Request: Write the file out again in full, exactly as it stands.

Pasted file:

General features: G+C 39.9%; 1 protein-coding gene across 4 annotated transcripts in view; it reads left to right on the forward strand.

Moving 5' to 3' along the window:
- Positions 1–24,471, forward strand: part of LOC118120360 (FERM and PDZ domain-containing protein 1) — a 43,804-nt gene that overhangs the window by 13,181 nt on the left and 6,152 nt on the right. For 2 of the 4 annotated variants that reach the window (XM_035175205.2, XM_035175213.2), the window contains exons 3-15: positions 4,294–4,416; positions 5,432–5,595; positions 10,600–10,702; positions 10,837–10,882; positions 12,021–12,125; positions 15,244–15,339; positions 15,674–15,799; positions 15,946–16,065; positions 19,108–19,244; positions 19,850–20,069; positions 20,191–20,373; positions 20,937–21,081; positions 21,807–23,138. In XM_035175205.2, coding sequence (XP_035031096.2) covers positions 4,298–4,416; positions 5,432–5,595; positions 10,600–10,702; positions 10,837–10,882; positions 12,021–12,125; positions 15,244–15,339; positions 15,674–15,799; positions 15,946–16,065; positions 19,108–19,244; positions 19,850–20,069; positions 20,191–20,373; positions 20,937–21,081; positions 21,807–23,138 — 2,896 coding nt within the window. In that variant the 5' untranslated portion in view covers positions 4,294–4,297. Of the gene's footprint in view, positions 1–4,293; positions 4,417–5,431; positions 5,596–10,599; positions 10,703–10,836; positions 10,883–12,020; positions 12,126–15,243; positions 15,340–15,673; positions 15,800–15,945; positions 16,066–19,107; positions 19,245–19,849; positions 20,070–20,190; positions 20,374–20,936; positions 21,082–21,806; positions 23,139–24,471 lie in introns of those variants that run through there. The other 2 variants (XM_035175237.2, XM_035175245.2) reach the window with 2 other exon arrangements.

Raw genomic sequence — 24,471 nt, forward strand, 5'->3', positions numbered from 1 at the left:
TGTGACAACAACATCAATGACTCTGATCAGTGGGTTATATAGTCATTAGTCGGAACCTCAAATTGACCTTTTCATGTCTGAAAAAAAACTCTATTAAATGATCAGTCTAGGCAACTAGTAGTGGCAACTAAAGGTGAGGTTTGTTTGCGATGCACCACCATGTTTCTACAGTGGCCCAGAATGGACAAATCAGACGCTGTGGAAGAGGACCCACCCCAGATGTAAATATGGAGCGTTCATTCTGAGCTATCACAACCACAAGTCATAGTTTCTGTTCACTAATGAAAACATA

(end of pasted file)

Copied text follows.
General features: G+C 39.9%; 1 protein-coding gene across 4 annotated transcripts in view; it reads left to right on the forward strand.

Moving 5' to 3' along the window:
- Positions 1–24,471, forward strand: part of LOC118120360 (FERM and PDZ domain-containing protein 1) — a 43,804-nt gene that overhangs the window by 13,181 nt on the left and 6,152 nt on the right. For 2 of the 4 annotated variants that reach the window (XM_035175205.2, XM_035175213.2), the window contains exons 3-15: positions 4,294–4,416; positions 5,432–5,595; positions 10,600–10,702; positions 10,837–10,882; positions 12,021–12,125; positions 15,244–15,339; positions 15,674–15,799; positions 15,946–16,065; positions 19,108–19,244; positions 19,850–20,069; positions 20,191–20,373; positions 20,937–21,081; positions 21,807–23,138. In XM_035175205.2, coding sequence (XP_035031096.2) covers positions 4,298–4,416; positions 5,432–5,595; positions 10,600–10,702; positions 10,837–10,882; positions 12,021–12,125; positions 15,244–15,339; positions 15,674–15,799; positions 15,946–16,065; positions 19,108–19,244; positions 19,850–20,069; positions 20,191–20,373; positions 20,937–21,081; positions 21,807–23,138 — 2,896 coding nt within the window. In that variant the 5' untranslated portion in view covers positions 4,294–4,297. Of the gene's footprint in view, positions 1–4,293; positions 4,417–5,431; positions 5,596–10,599; positions 10,703–10,836; positions 10,883–12,020; positions 12,126–15,243; positions 15,340–15,673; positions 15,800–15,945; positions 16,066–19,107; positions 19,245–19,849; positions 20,070–20,190; positions 20,374–20,936; positions 21,082–21,806; positions 23,139–24,471 lie in introns of those variants that run through there. The other 2 variants (XM_035175237.2, XM_035175245.2) reach the window with 2 other exon arrangements.

Raw genomic sequence — 24,471 nt, forward strand, 5'->3', positions numbered from 1 at the left:
TGTGACAACAACATCAATGACTCTGATCAGTGGGTTATATAGTCATTAGTCGGAACCTCAAATTGACCTTTTCATGTCTGAAAAAAAACTCTATTAAATGATCAGTCTAGGCAACTAGTAGTGGCAACTAAAGGTGAGGTTTGTTTGCGATGCACCACCATGTTTCTACAGTGGCCCAGAATGGACAAATCAGACGCTGTGGAAGAGGACCCACCCCAGATGTAAATATGGAGCGTTCATTCTGAGCTATCACAACCACAAGTCATAGTTTCTGTTCACTAATGAAAACATA